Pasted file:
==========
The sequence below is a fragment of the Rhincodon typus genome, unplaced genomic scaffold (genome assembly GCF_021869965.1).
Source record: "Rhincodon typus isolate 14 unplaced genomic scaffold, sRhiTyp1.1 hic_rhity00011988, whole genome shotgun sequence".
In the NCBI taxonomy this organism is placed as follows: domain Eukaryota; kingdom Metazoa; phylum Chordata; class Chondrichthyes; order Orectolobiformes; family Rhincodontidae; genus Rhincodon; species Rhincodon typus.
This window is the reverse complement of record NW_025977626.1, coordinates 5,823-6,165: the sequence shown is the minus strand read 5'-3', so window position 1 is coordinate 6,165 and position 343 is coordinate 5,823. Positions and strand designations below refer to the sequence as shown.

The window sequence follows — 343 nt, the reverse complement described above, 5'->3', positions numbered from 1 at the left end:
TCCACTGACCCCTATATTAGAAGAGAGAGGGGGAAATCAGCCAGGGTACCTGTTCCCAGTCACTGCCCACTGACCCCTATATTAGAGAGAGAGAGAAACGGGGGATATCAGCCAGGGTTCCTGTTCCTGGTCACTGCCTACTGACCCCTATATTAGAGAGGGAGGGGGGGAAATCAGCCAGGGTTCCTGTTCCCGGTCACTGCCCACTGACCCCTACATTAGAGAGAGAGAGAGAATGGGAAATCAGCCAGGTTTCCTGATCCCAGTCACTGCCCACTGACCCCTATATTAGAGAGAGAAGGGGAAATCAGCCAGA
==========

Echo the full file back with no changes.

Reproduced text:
The sequence below is a fragment of the Rhincodon typus genome, unplaced genomic scaffold (genome assembly GCF_021869965.1).
Source record: "Rhincodon typus isolate 14 unplaced genomic scaffold, sRhiTyp1.1 hic_rhity00011988, whole genome shotgun sequence".
In the NCBI taxonomy this organism is placed as follows: domain Eukaryota; kingdom Metazoa; phylum Chordata; class Chondrichthyes; order Orectolobiformes; family Rhincodontidae; genus Rhincodon; species Rhincodon typus.
This window is the reverse complement of record NW_025977626.1, coordinates 5,823-6,165: the sequence shown is the minus strand read 5'-3', so window position 1 is coordinate 6,165 and position 343 is coordinate 5,823. Positions and strand designations below refer to the sequence as shown.

The window sequence follows — 343 nt, the reverse complement described above, 5'->3', positions numbered from 1 at the left end:
TCCACTGACCCCTATATTAGAAGAGAGAGGGGGAAATCAGCCAGGGTACCTGTTCCCAGTCACTGCCCACTGACCCCTATATTAGAGAGAGAGAGAAACGGGGGATATCAGCCAGGGTTCCTGTTCCTGGTCACTGCCTACTGACCCCTATATTAGAGAGGGAGGGGGGGAAATCAGCCAGGGTTCCTGTTCCCGGTCACTGCCCACTGACCCCTACATTAGAGAGAGAGAGAGAATGGGAAATCAGCCAGGTTTCCTGATCCCAGTCACTGCCCACTGACCCCTATATTAGAGAGAGAAGGGGAAATCAGCCAGA